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Today we have a guest post from Microsoft SQL Server MVP Dan English. Dan shares a walkthrough using Power View in Excel 2013. You can find him on twitter @denglishbi and follow his blog at http://denglishbi.wordpress.com/.
It’s been an exciting year for Microsoft’s self-service reporting tool Power View – the feature officially released with SQL Server 2012 in March, and just this last month Power View was integrated into Excel 2013 through the Office 2013 Preview release. With the Excel integration, everyone that uses Excel will be able to create insightful and highly interactive reports that can easily be explored. Let’s take a quick walkthrough of this new capability included in Excel 2013 and explore new features along the way.
In order to take advantage of this new feature, download the Office Professional Plus Preview that can be found here. The only other item required is Silverlight, and if you don’t already have it installed, you will be prompted to do so once you try and use the new Power View report option.
Before we start using Power View, we need some data to work with, so let’s go grab some. For this demonstration I am going to a set of data from the US government that is free to download and explore: A general raw data set, and since the school season is right around the corner, a school-related dataset titled National School Lunch Assistance Program Participation and Meals Served Data. The data is available in an Excel format and after a bit of manipulation and consolidation – basically unpivoting the data provided, cleaning up some blank records and formatting data values – I came up with a table of data that we can start to work with.
Now without doing anything with my data, I first need to switch over to the Insert tab in the Ribbon and click on the Power View button in the Reports section.
As I mentioned previously, Power View does require Silverlight, so you will be prompted and provided an option to download and install Silverlight 5 if you haven’t already. After this is downloaded and installed, we can click the Reload button and see what we have to work with.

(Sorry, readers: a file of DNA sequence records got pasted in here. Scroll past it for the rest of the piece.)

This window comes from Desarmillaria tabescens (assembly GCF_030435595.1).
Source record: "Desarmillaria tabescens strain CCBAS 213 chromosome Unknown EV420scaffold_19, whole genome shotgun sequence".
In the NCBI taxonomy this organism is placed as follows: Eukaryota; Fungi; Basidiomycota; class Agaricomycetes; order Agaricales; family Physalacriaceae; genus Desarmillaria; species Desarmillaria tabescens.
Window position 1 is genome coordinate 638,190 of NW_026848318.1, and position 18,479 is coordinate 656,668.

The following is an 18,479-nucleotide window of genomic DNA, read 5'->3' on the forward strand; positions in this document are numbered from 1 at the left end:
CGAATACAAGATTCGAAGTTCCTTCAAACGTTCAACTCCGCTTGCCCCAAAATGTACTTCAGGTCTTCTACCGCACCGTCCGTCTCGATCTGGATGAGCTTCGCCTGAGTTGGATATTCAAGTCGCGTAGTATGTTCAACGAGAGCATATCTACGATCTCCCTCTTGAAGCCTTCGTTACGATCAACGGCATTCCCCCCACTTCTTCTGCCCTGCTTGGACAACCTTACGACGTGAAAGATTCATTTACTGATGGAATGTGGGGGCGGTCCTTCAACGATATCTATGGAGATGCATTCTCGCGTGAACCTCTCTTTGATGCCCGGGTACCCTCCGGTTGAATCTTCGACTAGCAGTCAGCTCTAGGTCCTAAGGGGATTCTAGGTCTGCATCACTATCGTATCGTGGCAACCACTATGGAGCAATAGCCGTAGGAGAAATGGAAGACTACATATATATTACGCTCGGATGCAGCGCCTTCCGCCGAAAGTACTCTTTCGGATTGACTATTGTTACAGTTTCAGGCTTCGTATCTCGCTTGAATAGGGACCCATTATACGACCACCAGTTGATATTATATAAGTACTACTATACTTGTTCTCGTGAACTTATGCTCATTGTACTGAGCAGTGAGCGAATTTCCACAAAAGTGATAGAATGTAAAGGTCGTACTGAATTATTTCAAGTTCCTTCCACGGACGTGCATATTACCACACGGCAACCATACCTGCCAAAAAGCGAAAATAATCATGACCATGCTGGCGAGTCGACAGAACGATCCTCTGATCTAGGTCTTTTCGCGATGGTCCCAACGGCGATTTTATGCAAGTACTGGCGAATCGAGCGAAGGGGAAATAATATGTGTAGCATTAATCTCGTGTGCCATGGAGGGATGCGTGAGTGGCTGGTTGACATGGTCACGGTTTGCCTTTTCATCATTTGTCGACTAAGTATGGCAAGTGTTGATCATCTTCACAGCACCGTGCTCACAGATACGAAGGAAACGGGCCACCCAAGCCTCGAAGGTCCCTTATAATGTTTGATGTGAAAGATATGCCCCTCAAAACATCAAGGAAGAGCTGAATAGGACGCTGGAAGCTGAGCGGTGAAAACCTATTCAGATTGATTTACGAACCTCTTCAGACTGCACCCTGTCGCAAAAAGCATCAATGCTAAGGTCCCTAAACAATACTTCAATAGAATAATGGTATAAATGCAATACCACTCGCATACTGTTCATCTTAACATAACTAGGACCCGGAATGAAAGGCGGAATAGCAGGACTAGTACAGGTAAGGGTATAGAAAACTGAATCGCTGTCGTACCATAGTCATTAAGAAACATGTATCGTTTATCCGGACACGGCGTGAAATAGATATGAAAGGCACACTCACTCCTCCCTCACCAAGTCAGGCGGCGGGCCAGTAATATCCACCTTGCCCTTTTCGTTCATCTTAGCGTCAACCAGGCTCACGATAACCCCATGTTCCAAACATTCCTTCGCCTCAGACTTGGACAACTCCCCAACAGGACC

Now we can start exploring the data, look for anomalies, and see if there are any trends.
When we first add items from the Power View Fields area onto the canvas area they will start out in a table layout. You can alter the format of the numeric data and change the layout into other visualizations such as charts. After doing that we end up with a report that looks like this:
As you can see, the numbers have been steadily increasing since 2007 (the fiscal year starts in October). One thing that we spot when comparing the overall totals by state/territory is that Georgia has a fairly high meals served ranking versus the number of participants.
We can quickly create another report and filter down to see the data just for Georgia. After we create a new Power View report worksheet we can then add a filter for Georgia in the Filters area and then copy and paste items over from the first report.
Now we can see what was going on specific to Georgia – over the past few years the number of meals served is decreasing.
How about we take the data, map it out, and see what we have for last year?
We can see that California, Texas, and New York served the most meals last year. The east coast of the country seems to have more activity than the central, as well.
So far we have only scratched the surface as to what we could do with this data. We haven’t even gone into Power Pivot yet, but we have been working with a model (and yes, that model does reside in Power Pivot inside Excel). The data that we have been using could easily be related to other sources and we could go into Power Pivot and start to add additional measures or key performance indicators (KPIs) to determine the Average Meals per Participant, Total Cost, or the Year-over-Year Growth values and percentages. The sky is the limit with what we can do with the data, and amazingly we are able to do all of this inside Microsoft Excel. Now we can perform analysis on our desktop and share this with others and it is only a few clicks away!
For more information about Power View and Microsoft Business Intelligence you can check out the following:
- Dan English, Microsoft SQL Server MVP, Principal BI Consultant at Superior Consulting Services, LLC.
Looking forward to this hitting the market. Excel which is already an analyst friend will become his best friend with this adhoc capbility and rich visualization